For nearly 150 years, millions of Christian pilgrims from Europe and elsewhere have flocked to the small French town, Lourdes, where it is said the sick can be healed, miraculously. The Roman Catholic church has also softened rules for other unexplained healings.
People pack a cavernous underground church in this vast Roman Catholic sanctuary at a recent afternoon mass - one of several taking place daily at Lourdes. On this recent weekend, thousands of pilgrims have come here to find spiritual solace - or perhaps, a miraculous cure.
Among the sick is Jim Quinn, an English man in his 50's. Quinn is nearly paralyzed from Parkinsons disease. As he is pushed to dinner in a wheelchair, he talks to a reporter about what draws him to Lourdes. It's hard for him to speak above a whisper.
"It's all about other people," he says. "You don't think about yourself. It's who you meet on the street or in church, or in the crowd that needs help. It's nothing about personal cures - although I'm sure there have been some."
Lourdes is perhaps Europe's most popular pilgrimage site. Not only because a local girl is said to have had apparitions of the Virgin Mary in 1858, but also because of miraculous healings that are said to be linked to this mountain town. There have been about 7,000 claims of miracle healings, to date. However, the Catholic church has only recognizes 67.
Under Vatican rules drafted nearly 200 years ago, miraculous healings must take place almost instantly - and people must be permanently cured. Those cured also cannot benefit from previous medical treatment. But these days most people go to doctors for treatment when they fall ill.
So in March, the regional diocese issued new rules - relaxing guidelines not for miracles, but for other, unexplained healings. The church now recognizes three types of surprising healings: Unexpected, confirmed and exceptional.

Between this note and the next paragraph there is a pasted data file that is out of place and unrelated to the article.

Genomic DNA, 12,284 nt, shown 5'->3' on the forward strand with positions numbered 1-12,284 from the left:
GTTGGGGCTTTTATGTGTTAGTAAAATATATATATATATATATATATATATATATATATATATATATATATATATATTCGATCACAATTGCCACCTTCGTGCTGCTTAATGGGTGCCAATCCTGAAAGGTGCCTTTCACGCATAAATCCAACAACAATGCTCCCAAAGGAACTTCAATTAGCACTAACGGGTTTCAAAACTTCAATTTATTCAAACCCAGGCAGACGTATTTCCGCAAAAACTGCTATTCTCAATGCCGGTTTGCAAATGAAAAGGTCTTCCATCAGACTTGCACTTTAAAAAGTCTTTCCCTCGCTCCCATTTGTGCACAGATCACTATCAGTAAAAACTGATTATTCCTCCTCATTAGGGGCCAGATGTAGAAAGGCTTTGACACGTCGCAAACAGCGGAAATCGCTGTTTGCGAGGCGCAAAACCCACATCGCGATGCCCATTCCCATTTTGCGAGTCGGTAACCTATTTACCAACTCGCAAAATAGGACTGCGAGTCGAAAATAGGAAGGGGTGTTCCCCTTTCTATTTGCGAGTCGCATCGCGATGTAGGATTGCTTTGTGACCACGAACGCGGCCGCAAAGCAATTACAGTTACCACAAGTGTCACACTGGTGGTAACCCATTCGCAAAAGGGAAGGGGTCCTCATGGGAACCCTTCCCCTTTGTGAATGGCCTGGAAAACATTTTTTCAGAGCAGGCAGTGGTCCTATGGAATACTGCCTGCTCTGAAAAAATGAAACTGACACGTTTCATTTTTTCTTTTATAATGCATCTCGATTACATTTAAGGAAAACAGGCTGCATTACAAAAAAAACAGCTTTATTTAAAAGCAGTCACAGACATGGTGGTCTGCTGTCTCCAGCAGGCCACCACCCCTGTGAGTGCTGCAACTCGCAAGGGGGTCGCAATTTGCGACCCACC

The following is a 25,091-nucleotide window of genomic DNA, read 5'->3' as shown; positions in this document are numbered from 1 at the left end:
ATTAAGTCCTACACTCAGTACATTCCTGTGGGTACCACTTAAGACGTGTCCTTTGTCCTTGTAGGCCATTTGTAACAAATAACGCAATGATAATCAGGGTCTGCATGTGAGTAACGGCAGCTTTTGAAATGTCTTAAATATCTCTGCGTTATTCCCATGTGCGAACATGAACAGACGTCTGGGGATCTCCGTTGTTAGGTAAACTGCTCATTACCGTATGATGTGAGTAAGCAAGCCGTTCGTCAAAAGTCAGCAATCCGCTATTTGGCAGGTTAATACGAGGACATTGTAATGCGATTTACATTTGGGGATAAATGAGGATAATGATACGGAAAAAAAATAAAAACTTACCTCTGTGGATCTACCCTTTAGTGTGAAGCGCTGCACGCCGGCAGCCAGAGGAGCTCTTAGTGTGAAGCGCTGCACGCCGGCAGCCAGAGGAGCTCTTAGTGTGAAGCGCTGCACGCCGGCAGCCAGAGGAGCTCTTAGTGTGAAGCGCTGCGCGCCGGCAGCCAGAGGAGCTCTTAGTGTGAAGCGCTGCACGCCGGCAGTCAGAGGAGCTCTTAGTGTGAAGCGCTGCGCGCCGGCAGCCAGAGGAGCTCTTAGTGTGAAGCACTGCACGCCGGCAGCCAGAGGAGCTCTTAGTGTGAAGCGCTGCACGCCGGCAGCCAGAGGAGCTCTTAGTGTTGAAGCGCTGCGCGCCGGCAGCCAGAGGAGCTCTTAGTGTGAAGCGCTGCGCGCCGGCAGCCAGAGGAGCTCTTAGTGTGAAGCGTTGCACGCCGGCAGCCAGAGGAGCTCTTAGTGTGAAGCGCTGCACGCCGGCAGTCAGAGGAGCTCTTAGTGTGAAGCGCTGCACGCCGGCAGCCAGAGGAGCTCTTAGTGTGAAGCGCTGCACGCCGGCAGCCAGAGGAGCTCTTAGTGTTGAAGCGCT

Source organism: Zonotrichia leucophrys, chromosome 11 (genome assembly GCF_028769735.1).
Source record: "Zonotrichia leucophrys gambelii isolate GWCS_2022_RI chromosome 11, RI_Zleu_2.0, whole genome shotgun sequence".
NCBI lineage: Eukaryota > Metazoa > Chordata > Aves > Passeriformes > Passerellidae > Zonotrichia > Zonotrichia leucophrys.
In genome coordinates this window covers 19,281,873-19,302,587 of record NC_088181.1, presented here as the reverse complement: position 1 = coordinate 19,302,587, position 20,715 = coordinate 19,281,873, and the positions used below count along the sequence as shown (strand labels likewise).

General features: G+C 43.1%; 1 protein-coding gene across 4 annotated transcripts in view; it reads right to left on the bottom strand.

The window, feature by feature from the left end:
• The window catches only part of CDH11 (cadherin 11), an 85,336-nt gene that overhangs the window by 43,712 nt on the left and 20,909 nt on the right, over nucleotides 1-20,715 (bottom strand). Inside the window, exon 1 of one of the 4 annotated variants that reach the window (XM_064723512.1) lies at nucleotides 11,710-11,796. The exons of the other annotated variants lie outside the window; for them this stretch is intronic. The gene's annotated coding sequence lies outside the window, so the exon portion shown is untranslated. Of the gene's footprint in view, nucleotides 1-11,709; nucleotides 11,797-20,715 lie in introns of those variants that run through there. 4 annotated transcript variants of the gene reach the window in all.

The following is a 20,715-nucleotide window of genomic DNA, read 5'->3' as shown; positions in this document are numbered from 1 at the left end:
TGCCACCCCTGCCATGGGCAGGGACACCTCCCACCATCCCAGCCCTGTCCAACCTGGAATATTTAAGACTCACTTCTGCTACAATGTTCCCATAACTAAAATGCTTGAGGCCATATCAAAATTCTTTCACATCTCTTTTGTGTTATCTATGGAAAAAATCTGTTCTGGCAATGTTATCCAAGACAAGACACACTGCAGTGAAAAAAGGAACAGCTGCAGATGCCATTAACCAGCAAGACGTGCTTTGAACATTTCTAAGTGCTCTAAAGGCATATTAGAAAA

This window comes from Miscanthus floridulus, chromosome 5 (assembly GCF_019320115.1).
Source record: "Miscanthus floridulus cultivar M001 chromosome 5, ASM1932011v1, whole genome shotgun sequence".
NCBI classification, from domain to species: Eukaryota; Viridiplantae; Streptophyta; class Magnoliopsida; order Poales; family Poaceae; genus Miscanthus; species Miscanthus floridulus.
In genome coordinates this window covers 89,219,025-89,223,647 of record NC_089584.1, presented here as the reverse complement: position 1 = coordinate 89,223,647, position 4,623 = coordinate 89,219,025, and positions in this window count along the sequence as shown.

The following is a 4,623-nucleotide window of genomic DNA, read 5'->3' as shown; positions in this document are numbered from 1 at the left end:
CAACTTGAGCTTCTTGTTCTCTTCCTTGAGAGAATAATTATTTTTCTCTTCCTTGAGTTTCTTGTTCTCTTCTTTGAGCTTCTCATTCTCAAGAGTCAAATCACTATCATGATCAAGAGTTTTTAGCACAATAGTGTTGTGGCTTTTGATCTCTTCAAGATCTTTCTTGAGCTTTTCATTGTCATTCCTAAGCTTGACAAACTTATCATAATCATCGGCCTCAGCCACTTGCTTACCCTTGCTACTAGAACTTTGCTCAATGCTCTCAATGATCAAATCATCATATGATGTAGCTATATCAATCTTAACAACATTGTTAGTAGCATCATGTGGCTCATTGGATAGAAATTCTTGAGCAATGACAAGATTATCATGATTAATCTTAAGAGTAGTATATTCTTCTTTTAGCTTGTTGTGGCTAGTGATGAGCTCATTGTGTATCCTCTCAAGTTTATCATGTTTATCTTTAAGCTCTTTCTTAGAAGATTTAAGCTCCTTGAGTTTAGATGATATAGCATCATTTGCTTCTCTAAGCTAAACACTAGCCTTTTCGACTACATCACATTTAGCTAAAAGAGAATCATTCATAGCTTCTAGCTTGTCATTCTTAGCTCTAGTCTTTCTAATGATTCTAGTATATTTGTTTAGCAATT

Skeptics suggest the new directives are aimed to counter the growth of rival evangelical churches and pilgrimage sites elsewhere. But Monseigneur Jacques Perrier, bishop of Lourdes and Tarbes, dismisses such criticism.
Monseigneur Perrier says the church and Lourdes special medical committee have been discussing these changes for years. He says, what has evolved with the times is not faith, but medical science.
The Lourdes medical committee meets yearly to decide whether several dozen claims of miracles can be explained scientifically. If not, the committee recommends the claims to Perrier - who makes the final ruling over whether the claims meet religious criteria for miracles. Dr. Francois Bernard Michel is head of the medical committee.
Bernard Michel says people think nothing extraordinary is happening at Lourdes, any more. However, he says things are happening and they the sanctuary cannot reject declarations of cures made by people in good faith.
Church attendance may be plummetting in Europe, but Lourdes reputation for healing and meditation draws about six million pilgrims to the town, each year. And, the numbers are growing. Today, Lourdes is awash with hotels that offer services for the sick and tour shops selling religious memorabilia.
Along with tourists, the town has drawn new residents like 62-year-old Jean Marmon. A former butcher, Marmon moved to Lourdes six years ago. Today, he has a shop selling cured ham and sausages and a sharp-tasting local cheese called Tomme des Pyrenees.
Marmon says his clientele comes from many different cultures. People tell him about miraculous cures they have witnessed or heard about. Marmon believes they are sincere, but he is not sure he believes their stories are true.
But pilgrims here say miracles are not the only attraction at Lourdes. The handicapped and the sick, who are often marginalized in daily life, are revered at Lourdes. Pushed in wheelchairs and on stretchers, they are the ones leading candlelight processions that take place every day.
Father John Rice is a priest from Dorchester, England. Hes been coming to Lourdes regularly since the 1980's.
"There's a very deep spirituality here. A lot of people associate Lourdes with physical healing," Father Rice notes, "but, in actual fact, what happens is more a bonding of people who come together in the power of the holy spirit."
In fact, many pilgrims who come to Lourdes are healthy. And, most interviewed, like Odile Silve, say they were unaware of the Church's new changes on unexplained healings. Silve is from Ivory Coast, but she now lives outside Paris. This is her second visit to Lourdes.
Silve says she is at Lourdes to reflect on her life and her family and on the problems in the world. She believes in miracles - those that heal the soul as well as the spirit.
Christians like Silve are not the only pilgrims at Lourdes. The Apudharai family are Buddhist from Sri Lanka. On a sunny Sunday morning, they strolled around the Lourdes sanctuary. One member, Santhya Apudharai , said her brother was cured of asthma here 15 years ago. The family has been coming to Lourdes ever since.
Apudharai says that, as religious people, her family comes to rest and pray. They find faith here, even if they are not Roman Catholics.